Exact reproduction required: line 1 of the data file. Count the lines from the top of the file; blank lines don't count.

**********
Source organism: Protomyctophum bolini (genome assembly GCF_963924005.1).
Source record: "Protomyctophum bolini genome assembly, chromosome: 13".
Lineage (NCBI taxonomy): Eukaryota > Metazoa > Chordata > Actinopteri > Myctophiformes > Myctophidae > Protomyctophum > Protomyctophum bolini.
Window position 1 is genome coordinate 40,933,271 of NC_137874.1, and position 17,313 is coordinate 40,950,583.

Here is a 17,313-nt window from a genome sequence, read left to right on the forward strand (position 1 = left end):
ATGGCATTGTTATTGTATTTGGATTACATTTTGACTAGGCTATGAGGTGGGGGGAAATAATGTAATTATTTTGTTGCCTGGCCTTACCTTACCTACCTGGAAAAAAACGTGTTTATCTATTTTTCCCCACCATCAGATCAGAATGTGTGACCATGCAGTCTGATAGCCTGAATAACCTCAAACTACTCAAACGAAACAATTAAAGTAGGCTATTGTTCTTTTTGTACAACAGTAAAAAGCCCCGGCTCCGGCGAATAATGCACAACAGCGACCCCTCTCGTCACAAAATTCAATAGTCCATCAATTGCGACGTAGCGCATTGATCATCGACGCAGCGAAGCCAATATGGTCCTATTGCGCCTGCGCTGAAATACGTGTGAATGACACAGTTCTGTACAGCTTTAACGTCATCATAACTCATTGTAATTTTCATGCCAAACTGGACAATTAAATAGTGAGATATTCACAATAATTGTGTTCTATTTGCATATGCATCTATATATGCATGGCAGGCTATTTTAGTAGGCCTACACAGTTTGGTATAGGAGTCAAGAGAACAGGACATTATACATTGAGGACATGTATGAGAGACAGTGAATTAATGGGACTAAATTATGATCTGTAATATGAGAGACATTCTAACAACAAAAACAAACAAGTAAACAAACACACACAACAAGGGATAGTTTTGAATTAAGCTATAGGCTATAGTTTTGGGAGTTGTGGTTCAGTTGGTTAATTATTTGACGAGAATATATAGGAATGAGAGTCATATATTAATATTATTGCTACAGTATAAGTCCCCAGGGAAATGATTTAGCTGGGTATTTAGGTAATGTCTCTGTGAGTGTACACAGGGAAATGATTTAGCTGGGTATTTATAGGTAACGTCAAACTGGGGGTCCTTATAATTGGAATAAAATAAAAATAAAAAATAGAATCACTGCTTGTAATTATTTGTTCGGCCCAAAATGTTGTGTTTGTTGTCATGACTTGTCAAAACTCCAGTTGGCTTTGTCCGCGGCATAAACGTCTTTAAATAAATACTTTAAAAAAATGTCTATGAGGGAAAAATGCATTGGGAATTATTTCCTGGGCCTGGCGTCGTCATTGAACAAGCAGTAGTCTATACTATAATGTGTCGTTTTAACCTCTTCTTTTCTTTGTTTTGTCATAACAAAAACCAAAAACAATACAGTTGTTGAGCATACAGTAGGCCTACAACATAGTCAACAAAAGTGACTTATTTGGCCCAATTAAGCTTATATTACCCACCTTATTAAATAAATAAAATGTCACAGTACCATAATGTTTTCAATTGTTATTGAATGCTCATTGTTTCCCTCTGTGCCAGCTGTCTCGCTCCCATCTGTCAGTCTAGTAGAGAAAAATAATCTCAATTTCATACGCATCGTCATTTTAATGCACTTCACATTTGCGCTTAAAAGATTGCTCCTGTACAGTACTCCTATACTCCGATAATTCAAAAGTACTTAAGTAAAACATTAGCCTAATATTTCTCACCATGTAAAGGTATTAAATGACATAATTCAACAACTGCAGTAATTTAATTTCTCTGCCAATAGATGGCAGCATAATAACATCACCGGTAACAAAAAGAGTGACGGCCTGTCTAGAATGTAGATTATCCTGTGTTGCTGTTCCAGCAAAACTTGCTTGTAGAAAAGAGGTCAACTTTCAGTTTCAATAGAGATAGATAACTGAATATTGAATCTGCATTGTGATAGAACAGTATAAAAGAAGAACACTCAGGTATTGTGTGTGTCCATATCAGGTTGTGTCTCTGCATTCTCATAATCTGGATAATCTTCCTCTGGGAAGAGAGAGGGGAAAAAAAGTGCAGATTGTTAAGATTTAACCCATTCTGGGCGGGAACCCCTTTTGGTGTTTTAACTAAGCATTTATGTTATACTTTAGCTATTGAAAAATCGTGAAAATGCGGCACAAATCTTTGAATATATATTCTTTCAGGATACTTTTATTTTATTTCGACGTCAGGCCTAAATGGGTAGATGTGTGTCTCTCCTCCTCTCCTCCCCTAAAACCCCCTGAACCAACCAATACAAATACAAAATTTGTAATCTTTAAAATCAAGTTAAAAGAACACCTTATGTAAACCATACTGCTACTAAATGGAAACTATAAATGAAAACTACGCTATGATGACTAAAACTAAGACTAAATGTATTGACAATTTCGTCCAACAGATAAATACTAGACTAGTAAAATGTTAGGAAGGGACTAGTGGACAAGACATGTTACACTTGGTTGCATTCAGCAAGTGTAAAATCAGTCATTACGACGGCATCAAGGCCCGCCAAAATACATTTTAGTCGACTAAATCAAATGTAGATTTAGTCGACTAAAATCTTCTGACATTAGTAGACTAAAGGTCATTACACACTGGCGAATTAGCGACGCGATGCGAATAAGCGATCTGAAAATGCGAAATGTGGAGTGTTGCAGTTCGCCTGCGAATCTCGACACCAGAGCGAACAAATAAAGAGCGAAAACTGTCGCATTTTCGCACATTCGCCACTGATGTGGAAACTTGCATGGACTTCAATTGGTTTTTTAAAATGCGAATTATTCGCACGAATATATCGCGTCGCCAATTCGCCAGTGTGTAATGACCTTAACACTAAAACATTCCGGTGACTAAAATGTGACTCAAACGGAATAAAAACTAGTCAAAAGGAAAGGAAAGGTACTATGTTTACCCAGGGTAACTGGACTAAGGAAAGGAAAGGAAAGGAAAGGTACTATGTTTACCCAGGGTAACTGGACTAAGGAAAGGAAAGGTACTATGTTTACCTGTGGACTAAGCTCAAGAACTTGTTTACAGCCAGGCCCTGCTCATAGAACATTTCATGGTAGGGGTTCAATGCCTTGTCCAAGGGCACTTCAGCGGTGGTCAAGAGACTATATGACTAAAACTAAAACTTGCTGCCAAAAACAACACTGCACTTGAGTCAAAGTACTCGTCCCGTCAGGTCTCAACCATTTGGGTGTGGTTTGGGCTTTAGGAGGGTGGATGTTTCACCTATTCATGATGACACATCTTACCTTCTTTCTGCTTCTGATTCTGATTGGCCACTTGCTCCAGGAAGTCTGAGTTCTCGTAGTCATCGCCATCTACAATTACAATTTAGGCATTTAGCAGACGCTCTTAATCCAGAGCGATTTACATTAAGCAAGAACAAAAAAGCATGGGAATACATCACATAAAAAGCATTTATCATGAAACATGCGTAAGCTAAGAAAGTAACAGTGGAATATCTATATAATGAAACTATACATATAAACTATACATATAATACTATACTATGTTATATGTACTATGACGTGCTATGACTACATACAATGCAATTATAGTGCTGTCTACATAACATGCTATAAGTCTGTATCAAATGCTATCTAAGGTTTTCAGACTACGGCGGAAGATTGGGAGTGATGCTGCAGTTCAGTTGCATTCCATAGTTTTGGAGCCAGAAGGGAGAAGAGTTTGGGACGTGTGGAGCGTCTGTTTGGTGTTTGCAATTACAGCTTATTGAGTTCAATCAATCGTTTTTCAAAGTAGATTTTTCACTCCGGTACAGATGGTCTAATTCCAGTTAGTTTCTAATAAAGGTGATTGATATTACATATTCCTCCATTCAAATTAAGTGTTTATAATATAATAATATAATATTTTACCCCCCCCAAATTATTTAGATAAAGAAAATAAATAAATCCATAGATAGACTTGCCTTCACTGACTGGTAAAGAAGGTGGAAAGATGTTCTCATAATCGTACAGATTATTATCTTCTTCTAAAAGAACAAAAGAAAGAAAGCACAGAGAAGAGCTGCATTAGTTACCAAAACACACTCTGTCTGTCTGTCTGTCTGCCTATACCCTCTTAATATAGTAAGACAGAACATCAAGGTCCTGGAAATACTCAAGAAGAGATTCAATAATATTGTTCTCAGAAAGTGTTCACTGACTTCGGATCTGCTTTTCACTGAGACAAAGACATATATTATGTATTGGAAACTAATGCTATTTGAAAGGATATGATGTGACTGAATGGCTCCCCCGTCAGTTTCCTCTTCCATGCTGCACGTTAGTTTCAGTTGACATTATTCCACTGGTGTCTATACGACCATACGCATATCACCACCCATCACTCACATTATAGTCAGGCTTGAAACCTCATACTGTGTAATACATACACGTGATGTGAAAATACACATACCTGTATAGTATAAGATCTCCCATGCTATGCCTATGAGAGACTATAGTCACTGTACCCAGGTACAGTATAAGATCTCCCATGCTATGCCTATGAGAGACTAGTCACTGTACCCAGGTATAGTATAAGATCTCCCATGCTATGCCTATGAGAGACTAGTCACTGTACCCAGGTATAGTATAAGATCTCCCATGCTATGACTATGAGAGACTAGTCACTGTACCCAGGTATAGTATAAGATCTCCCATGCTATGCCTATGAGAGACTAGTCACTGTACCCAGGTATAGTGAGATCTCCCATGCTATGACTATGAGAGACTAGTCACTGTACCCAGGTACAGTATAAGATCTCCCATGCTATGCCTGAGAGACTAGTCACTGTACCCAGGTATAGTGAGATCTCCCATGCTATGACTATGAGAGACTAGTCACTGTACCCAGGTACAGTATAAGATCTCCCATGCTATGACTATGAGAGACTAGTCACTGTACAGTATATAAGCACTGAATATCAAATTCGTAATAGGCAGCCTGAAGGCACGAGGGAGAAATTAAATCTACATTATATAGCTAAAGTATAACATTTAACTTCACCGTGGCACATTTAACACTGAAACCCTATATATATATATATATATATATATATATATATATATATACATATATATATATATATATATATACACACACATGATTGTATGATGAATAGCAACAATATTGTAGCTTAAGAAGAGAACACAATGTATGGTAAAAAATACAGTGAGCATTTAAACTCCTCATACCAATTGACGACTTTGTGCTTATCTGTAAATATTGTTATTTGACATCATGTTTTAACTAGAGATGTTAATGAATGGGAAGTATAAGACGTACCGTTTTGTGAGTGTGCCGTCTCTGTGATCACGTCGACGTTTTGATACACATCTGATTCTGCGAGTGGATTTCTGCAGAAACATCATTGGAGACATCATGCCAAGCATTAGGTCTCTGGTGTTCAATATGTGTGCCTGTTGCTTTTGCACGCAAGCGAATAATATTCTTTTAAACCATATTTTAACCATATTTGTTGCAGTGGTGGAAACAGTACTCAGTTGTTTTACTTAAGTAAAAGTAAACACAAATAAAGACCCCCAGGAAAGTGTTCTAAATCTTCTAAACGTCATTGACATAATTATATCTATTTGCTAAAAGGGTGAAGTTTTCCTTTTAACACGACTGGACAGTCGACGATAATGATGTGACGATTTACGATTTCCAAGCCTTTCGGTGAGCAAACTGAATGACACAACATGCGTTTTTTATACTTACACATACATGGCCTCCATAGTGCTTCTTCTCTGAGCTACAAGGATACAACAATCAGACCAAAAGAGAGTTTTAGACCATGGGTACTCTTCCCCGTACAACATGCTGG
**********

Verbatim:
Source organism: Protomyctophum bolini (genome assembly GCF_963924005.1).